We had a visitor here at our rented house, Wayne Lee from Edmonton, Alberta. He and Irene, his partner, rode up last week and told us about some good riding roads on the East side of Phoenix. To get there, though, we have to ride straight across Phoenix or use a belt way around the town. We decided to use the belt system; it seems shorter in time because it is mostly highway. Still, it took us about 2 hours just to reach the east side of Phoenix. The weather forecast for this week is rain and low temperatures, snow possible over 4000 feet. But yesterday, Sunday, the sun shone and even though it was cool, it was not cold. So, off we went to explore the other side, which on the map looked like good riding. Wayne also told us about a huge Copper mine that has to be seen to be believed. Again, we wanted to just ride for the day and be back by nightfall.
After reaching Apache Junction, we were due for a soup and saw a typical diner and perfect stop for a break. Before we went in however, I saw a fellow rider having trouble starting his bike. He was frustrated and when I asked him some basic questions he answered but I could tell he wanted to find the solution and ride away. The battery had enough juice, the lights were on, but when he pushed the starter, not a sound. No grinding of the starter, nothing. We checked for loose cables, checked each fuse in the fuse panel; tried this and that but nothing. He needed a tow. I offered to take him or his partner home on my bike but they both wanted to stay with the bike. I loaned them my cell phone and they called a buddy to toe them home. We went inside and had our soup to warm us up and after about 3o minutes were ready to move on. This poor fellow still sat and waited for his friend to pick him up. I ask again if he wanted me to call a road service, if he wanted me to ride one of them back to their home but no, they preferred to wait for their neighbor. I felt so helpless and frustrated; I really thought starting a bike, any bike, even if it was a Harley like he had, just needed 3 things: fuel, spark and air. Well he had all three but the bike would not start. I wish I could have helped, it would have made me feel like a hero but I can only say I rode away not knowing anything. Too bad, it would have been nice to help.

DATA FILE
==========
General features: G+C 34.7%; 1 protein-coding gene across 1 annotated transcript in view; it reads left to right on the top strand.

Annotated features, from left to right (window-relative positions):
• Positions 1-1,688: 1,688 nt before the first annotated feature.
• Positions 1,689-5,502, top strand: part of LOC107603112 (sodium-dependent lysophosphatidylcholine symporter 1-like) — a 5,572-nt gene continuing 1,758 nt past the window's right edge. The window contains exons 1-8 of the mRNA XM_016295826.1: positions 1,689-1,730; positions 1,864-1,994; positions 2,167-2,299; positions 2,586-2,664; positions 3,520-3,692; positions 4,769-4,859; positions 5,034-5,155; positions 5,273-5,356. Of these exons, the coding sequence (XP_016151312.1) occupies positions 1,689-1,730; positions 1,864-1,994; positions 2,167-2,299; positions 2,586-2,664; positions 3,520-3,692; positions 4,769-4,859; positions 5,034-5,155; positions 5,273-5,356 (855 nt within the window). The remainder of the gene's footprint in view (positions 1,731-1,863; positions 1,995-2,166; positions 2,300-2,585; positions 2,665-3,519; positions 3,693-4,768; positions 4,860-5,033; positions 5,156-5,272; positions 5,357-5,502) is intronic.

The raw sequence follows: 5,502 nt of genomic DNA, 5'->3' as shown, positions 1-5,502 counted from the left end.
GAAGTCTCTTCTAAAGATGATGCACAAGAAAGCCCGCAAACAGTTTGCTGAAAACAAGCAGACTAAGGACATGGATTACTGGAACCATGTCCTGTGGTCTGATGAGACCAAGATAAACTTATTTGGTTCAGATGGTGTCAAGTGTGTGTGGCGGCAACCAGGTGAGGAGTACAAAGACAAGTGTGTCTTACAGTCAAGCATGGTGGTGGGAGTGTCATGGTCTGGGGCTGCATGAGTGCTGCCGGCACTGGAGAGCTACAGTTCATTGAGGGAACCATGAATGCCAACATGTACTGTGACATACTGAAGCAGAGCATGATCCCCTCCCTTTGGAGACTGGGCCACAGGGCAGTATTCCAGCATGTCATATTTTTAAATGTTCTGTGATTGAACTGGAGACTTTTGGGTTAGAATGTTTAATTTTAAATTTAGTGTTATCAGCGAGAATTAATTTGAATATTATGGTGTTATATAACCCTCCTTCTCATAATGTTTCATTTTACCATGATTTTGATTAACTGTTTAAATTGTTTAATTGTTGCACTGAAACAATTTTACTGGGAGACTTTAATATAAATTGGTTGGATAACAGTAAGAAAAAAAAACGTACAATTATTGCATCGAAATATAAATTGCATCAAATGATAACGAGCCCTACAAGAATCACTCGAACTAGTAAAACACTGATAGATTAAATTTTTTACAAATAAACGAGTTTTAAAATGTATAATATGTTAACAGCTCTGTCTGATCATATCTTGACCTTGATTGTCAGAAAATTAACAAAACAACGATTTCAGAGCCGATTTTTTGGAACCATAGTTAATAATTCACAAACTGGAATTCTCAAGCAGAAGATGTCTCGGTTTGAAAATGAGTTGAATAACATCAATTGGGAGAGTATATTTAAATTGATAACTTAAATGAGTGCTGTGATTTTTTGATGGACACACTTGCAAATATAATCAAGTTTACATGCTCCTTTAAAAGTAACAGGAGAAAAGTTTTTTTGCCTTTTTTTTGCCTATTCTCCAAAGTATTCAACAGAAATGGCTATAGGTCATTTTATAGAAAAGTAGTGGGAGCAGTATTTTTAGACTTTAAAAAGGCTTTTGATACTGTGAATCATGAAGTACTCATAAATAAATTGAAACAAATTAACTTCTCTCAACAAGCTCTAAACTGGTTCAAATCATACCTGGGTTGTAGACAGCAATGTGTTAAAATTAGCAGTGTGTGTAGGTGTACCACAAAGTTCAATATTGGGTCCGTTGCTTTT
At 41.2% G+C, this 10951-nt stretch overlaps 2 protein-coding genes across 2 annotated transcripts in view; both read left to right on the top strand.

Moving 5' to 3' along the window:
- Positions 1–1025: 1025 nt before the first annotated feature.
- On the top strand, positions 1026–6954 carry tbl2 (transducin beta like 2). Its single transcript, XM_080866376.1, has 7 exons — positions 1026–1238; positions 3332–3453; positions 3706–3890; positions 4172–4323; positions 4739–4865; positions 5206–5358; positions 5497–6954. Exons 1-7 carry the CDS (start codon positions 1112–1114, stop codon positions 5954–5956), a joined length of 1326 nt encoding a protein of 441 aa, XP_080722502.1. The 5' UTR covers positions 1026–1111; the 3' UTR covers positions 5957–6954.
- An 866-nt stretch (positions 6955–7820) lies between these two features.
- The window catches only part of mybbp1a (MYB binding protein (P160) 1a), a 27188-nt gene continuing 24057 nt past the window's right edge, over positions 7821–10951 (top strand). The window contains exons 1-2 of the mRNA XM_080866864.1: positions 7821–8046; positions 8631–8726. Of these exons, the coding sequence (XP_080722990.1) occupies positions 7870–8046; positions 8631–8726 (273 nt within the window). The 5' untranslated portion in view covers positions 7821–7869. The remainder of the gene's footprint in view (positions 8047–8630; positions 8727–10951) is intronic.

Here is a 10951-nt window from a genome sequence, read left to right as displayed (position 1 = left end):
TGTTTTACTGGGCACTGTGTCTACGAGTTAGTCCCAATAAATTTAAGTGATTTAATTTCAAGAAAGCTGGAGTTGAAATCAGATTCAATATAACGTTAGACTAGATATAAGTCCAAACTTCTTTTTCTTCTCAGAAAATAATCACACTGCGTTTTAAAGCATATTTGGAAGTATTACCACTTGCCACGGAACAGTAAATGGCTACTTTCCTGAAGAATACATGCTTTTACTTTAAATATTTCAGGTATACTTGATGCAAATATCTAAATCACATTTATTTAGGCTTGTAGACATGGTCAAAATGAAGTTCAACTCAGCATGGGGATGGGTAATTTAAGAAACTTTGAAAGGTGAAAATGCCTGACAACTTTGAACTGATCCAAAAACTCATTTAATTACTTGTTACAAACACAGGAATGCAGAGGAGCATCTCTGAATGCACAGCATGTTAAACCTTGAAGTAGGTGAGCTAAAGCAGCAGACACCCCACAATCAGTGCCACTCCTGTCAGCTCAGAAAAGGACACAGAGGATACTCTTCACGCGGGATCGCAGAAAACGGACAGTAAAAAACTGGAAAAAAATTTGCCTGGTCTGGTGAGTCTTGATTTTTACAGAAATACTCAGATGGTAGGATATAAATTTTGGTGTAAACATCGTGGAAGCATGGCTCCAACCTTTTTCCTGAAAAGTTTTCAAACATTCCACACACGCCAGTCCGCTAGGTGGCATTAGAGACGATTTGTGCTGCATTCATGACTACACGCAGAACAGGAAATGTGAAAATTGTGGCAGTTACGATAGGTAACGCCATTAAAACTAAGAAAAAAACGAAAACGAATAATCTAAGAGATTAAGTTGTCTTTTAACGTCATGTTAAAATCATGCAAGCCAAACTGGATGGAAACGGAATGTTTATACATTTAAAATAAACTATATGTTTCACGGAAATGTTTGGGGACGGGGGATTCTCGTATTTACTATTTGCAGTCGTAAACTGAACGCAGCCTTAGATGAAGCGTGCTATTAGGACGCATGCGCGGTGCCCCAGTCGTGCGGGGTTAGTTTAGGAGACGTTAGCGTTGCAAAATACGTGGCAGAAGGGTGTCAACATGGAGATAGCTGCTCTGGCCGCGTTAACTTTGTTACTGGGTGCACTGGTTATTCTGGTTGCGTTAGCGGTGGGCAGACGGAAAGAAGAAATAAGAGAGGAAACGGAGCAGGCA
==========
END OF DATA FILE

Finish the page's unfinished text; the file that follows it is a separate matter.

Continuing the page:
The road Wayne told us about was busy, a lot of riders were on their Sunday ride and even cars were in abundance. The speed limit was 55 miles/hour and there were police watching at strategic spots. Some spots were curvy and while the scenery was rough and very Western, I was disturbed by the destruction of some of the hills. I could tell a large amount of earth had been moved by an open pit mining operation. Yes, it looked neat but somehow so wrong to see this in the mountains of Arizona. To me it looked like an ugly scar on the rugged landscape. The mountains taken away were replaced by the remaining dirt which was terraced into mountains. It looked so false, so ugly it disturbed me. No matter what the rest of the day would bring, I could not get over the scars inflicted by man. These are huge copper mines, I know we need copper and yes, it is in nowhere land, not much around, just some small, decrepit looking mining towns made out of old trailers that look abandoned. Yet, I felt ashamed that this would be allowed to happen. I mean whole valleys were dug up, huge mountains were removed. Sure there is lots of space and on the whole it might not mean much; except for me it looks ugly.
We reached about 5000 feet in altitude and it turned cold enough to turn on our heated grips. Being in the middle of nowhere, we realized we needed to watch our gas. Lucky for us we found one gas station open and filled up and left for ‘home’. The trip back, again, was mostly super slab at 70 miles per hour plus in the HOV lane.
It was a strange day, we rode for about 300 miles that day, the roads were ok, some even beautiful but seeing the environmental destruction inflicted by man, overshadowed the experience.
Yes, I know we need copper!